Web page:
Since 1986, Dark Horse Comics has been telling stories that are a little outside the norm. Unique heroes like Hellboy, Black Hammer, and the students of the Umbrella Academy have become firm favorites among comic book fans – and for good reason. If you’re looking for a series of Dark Horse comics to try, we can recommend the best places to get started.
While Marvel comics and DC comics seem to dominate popular culture, Dark Horse Comics is the next-biggest publisher in the United States, bringing readers some of the best graphic novels, comics, and manga of the modern age. Whether you’re a fan of grim horror comics or licensed titles like Star Wars comics, Dark Horse will have a series for you.
These are the best Dark Horse comics to read in 2023:
- Sin City
- The Umbrella Academy
- Black Hammer
- Harrow County
Volume one published: 1993
Hellboy is one of Dark Horse’s most iconic characters, and his comic series is well worth picking up. A gruff half-demon first sent to Earth by a Nazi occult ritual, Hellboy spends his time thwarting all sorts of dark forces, human and otherwise.
The Hellboy series is a must-read for fans of action horror, paranormal mystery, and a bit of folklore and Lovecraft. This is a dark, pulp-y, and often funny series with stark, unique artwork helping tell its stories.
First published: 1991
Frank Miller is a paragon of excellence when it comes to comics. Dark Horse has published plenty of his greatest hits, but we think Sin City is the top dog. It takes the noir genre, throws in plenty of grit, and finishes the whole thing off with some high-contrast art of all sorts of corrupt and violent acts.
Volume one introduces us to Marv, an ex-military man with plenty of demons. Oh, and he’s been framed for the murder of a prostitute. If you think the opening premise is grim, then you’ve seen nothing yet.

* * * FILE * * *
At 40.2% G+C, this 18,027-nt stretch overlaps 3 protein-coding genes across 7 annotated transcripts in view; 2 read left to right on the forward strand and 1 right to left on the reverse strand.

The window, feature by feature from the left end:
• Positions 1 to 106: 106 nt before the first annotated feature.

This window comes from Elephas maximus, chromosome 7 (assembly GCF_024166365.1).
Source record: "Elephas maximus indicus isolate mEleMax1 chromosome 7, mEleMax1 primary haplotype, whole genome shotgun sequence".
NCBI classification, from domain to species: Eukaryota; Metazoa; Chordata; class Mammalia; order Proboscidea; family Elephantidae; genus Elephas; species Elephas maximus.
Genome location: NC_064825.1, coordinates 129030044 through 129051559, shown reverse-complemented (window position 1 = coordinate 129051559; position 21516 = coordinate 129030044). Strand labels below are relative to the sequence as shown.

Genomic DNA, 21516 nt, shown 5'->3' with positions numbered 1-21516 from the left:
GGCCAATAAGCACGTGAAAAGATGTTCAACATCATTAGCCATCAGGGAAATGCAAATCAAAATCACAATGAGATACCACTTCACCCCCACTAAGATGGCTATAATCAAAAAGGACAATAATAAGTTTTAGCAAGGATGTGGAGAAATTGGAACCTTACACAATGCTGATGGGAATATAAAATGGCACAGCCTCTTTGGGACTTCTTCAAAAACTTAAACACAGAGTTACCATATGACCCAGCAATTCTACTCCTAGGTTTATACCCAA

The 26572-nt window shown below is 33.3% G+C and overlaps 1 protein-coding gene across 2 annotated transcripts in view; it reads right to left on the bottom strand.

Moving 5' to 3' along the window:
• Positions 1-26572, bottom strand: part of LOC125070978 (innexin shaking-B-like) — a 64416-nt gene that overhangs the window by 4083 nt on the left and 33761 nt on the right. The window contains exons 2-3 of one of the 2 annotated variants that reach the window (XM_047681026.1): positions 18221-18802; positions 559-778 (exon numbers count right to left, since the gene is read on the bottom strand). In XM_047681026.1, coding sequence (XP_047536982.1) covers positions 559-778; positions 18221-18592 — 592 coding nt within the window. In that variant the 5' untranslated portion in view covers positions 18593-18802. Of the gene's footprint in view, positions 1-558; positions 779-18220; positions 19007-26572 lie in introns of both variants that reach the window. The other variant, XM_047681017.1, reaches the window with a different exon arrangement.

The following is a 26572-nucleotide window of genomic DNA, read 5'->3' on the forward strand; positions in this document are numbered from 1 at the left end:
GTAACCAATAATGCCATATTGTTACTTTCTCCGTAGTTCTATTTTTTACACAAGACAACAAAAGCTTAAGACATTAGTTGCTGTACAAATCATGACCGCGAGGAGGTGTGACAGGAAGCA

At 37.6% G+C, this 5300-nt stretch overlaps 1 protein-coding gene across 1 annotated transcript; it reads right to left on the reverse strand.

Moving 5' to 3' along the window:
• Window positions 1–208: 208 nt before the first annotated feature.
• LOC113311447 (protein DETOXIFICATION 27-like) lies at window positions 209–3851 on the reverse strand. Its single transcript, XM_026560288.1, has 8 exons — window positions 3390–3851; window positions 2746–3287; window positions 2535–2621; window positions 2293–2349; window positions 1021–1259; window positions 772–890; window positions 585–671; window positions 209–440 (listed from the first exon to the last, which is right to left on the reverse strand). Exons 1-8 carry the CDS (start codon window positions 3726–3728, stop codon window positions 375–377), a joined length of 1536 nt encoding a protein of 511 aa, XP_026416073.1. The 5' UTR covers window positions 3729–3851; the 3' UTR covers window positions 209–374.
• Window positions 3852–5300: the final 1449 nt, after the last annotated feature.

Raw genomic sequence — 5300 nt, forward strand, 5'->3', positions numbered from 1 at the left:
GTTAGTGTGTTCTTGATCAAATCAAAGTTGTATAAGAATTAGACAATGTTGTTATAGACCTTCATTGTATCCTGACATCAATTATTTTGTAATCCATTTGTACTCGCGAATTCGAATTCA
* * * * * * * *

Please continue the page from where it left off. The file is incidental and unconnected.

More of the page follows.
The Umbrella Academy
First published: 2007
Thanks to the hugely popular The Umbrella Academy series on Netflix, this series from My Chemical Romance singer Gerard Way has been propelled to new heights of fame. We reckon The Umbrella Academy is an excellent read, but fans of the show should be prepared for the source material to feel very different.
Don’t get us wrong, the stories are largely the same. In volume one, the mysterious Sir Reginald Hargreeves recently died, leaving his adopted team of super-children (the titular Umbrella Academy) to deal with their family issues along with an apocalypse-level threat.
The tone is darker than in its adaptation, the writing is less character-driven, and the art makes the whole thing feel that little bit stranger. And we’re here for it.
First published: 2016
Black Hammer is another comic series about superheroes past their prime, but it takes a very different approach from the Umbrella Academys and the Watchmens of the world. In volume one, six of your typical caped crusaders have been stranded for a decade in a strange dimension that looks exactly like a rural farm.
Black Hammer is an excellent mash-up of classic comic tropes and postmodern storytelling. It takes its time establishing its world and stories, but its unique mix of gloom, humor, and heart is worth sticking around for.
First published: 2015
Harrow County is a gothic tale of witchcraft and creatures that are ‘wyrd’ with a y. Young Emmy is a teenage witch figuring out who her friends really are at the same time as her powers. The nearby woods are filled with characters that are equal parts fairytale and childhood nightmare, and Emmy has business with them all.
Don’t be fooled by the slightly gross art on the cover of Harrow County’s first volume. There is plenty of darkness in this comic series, but Harrow County has less gore and more charm than many titles in the Dark Horse library.
For even more book recommendations, here are the best Image comics to try. We can also point readers to the best DnD books and the correct Horus Heresy book order for new and die-hard fans of Warhammer 40k.